“Is horse face coming for dinner?” she asked, looking down at her plate.
“Yes. And her name is Patricia.”
“I’ll make it a point to be gone. I’ll go to a movie or something.”
“I’d like for you to be here. I want you to meet Patricia.”
“Why would I want to meet her?”
“Because she’s a friend of mine. I think you’ll like her.”
“When she ruins your life, don’t say I didn’t warn you.”
On Saturday I cleaned house, or at least the parts that Patricia was likely to see, and then I took a long bubble bath. I put on a brand-new plaid sports shirt and pants I had been saving for a special occasion. I set the table for three with the good dishes.
Patricia arrived right on time. I gave her a glass of wine and we sat on the couch and talked about small things—the weather, traffic, and her job at the Food Giant. Then we went into the kitchen and I showed her the place at the table where I wanted her to sit. She pulled out the chair and sat down with a set-in-place smile.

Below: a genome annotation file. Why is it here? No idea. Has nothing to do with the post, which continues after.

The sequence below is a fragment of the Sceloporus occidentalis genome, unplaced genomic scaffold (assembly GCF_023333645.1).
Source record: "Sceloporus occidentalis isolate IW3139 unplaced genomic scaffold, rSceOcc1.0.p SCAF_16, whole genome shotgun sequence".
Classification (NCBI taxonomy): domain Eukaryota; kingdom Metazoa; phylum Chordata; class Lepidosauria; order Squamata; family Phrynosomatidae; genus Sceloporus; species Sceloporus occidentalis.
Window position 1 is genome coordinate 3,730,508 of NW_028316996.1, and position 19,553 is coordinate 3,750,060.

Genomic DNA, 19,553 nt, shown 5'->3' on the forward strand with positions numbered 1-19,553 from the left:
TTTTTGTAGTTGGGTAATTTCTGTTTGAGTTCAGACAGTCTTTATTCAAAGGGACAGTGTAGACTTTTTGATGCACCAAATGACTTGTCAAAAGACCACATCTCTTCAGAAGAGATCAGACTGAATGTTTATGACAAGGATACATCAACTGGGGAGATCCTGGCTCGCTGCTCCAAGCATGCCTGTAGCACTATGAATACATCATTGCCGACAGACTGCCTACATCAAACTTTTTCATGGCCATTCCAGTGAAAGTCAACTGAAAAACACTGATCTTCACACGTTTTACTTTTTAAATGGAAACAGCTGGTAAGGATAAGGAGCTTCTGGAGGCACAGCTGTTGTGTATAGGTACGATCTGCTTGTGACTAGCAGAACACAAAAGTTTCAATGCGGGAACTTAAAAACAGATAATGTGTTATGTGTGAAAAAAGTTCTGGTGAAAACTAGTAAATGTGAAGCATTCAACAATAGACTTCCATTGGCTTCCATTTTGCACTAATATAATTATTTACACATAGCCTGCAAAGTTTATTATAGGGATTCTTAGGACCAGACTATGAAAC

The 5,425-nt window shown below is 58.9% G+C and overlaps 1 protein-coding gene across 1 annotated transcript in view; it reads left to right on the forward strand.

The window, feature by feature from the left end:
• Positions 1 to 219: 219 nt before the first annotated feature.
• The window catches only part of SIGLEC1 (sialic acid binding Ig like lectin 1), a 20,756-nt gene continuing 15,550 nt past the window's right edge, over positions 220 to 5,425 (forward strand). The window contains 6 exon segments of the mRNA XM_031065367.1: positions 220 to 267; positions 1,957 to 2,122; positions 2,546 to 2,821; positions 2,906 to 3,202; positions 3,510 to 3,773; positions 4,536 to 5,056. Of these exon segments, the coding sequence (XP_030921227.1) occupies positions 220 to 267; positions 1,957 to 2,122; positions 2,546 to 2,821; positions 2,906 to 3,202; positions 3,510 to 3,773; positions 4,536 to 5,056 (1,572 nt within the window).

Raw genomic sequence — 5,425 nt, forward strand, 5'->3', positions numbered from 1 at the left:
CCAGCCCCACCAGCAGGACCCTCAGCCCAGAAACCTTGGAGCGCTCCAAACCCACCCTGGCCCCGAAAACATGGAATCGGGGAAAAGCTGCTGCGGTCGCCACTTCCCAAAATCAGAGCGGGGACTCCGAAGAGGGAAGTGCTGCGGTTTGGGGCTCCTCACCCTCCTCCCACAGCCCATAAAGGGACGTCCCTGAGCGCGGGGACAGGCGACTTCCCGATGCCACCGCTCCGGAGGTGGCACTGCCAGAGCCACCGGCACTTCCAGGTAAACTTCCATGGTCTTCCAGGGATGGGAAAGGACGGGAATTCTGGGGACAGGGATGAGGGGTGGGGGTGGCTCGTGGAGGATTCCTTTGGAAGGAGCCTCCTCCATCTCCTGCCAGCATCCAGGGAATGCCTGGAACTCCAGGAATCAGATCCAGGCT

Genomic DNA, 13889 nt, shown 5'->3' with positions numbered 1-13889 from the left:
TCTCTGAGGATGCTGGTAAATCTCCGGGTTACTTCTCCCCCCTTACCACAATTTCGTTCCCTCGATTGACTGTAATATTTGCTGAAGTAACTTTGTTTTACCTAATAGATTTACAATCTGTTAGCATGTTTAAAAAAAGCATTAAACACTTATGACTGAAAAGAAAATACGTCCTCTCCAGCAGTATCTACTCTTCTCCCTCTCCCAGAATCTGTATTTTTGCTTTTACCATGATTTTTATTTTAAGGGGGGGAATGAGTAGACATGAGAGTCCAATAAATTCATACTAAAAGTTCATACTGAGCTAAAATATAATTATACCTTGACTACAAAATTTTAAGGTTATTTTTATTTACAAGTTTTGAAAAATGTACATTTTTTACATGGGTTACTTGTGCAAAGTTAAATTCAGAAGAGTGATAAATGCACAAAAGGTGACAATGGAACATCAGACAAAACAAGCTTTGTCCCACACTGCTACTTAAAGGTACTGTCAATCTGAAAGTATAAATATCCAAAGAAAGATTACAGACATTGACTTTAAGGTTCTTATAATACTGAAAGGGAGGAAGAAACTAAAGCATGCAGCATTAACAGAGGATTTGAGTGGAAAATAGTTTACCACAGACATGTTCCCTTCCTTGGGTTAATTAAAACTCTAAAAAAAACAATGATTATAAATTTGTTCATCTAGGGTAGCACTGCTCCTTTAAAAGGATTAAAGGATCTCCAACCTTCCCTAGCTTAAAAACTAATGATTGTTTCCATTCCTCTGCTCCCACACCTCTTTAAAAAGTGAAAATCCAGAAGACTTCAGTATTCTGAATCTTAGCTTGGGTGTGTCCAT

Before I took the lasagna out of the oven, I went upstairs to the door of mother’s bedroom and knocked softly. I could hear the voices coming from her TV.
“Mother,” I said, “dinner’s ready and we have a guest.”
She said nothing so I thought maybe she had fallen asleep. I knocked again, this time a little louder.
“It’s time for dinner, mother,” I said. “Please come to the table before the food gets cold.”
I heard her say, seemingly from far away, “I don’t want anything.”
“You have to eat, mother,” I said. “You haven’t eaten all day.”